“Skin color doesn’t define your intelligence.”
“I am not what society thinks.”
“Looking forward, not to the past.”
These are just a few of the six-word essays written by high school students in Tuscaloosa, Ala., when asked to describe their perspectives on race and education in America today.
The essays are all the more poignant when paired with photographs by the same students documenting everyday life at two schools on very different sides of the resegregation equation. Sixty years after the Supreme Court’s historic Brown v. Board of Education ruling outlawed official segregation, nearly one in three black students in Tuscaloosa now attends a school more reminiscent of the Jim Crow South.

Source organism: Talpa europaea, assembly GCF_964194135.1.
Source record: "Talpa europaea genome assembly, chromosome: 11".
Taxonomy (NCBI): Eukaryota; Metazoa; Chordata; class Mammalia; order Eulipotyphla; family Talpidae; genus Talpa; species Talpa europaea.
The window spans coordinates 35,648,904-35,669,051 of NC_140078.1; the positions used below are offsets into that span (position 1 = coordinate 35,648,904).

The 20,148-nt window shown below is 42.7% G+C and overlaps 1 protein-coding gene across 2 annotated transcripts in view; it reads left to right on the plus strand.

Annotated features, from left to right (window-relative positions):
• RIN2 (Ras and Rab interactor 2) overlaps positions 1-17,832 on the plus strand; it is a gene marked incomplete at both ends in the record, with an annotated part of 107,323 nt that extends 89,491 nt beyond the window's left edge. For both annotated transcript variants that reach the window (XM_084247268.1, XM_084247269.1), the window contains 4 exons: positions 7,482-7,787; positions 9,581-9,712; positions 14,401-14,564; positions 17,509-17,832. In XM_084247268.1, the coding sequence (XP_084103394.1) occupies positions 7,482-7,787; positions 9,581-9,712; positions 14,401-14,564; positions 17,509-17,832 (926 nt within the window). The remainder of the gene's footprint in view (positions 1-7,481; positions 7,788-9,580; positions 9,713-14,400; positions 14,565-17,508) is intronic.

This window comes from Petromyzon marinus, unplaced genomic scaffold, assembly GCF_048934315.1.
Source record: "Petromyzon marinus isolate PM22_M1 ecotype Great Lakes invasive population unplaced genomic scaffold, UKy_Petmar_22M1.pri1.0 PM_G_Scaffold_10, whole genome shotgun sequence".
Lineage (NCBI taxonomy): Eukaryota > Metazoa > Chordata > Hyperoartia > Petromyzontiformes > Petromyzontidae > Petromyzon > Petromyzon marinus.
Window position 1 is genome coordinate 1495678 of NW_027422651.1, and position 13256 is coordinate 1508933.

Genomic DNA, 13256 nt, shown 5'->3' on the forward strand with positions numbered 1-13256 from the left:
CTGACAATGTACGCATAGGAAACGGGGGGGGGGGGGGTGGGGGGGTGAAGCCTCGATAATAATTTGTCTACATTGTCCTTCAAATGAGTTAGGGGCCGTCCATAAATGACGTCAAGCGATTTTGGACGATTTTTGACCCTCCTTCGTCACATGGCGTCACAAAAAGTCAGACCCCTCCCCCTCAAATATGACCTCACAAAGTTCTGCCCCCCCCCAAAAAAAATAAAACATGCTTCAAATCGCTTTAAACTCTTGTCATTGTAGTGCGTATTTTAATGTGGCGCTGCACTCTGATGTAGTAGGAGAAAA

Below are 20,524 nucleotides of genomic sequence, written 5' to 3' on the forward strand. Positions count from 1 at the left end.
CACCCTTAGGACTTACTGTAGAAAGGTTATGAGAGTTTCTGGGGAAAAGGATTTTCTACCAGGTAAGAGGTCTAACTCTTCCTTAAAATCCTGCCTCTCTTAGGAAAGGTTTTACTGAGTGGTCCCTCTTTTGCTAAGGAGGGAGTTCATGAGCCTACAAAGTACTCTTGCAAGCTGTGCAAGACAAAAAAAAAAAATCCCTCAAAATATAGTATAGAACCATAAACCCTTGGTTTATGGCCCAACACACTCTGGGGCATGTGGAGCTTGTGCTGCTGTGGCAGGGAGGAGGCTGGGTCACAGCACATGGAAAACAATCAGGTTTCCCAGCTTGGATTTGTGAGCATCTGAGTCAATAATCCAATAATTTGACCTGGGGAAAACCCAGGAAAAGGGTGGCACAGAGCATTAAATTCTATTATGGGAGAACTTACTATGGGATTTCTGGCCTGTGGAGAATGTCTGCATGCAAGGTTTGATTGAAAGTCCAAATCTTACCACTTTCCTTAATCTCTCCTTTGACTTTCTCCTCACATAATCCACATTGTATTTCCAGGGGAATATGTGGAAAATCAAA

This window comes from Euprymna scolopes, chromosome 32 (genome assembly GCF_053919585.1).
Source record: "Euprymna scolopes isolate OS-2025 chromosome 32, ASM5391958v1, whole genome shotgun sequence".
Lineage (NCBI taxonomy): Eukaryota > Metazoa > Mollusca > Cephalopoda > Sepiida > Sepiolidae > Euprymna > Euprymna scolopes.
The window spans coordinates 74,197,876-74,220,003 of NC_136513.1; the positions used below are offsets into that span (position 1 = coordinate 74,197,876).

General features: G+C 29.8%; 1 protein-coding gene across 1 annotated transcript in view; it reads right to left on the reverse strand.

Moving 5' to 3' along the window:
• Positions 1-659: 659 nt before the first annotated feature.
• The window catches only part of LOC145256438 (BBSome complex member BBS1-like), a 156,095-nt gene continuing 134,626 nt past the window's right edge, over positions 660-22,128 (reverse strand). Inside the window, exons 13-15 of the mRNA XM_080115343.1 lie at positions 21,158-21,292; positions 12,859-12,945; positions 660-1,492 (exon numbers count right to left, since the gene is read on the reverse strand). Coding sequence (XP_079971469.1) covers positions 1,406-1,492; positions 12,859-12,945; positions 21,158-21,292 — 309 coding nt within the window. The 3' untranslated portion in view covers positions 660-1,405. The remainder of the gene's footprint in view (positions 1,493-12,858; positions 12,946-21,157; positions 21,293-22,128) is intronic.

When my colleague Nikole Hannah-Jones set out to report the story of the dismantling of court orders, closed-room deals and school district decisions that paved the way for resegregation in Tuscaloosa, she knew some of the most important voices would be from students living the consequences of those decisions. So we hatched a plan to enlist them in telling their own stories. As the engagement editor at ProPublica, the nonprofit investigative newsroom, my job is to help build an audience for our work and get the community to participate in our journalism. We wanted the students’ stories to be a vital part of this story from the start.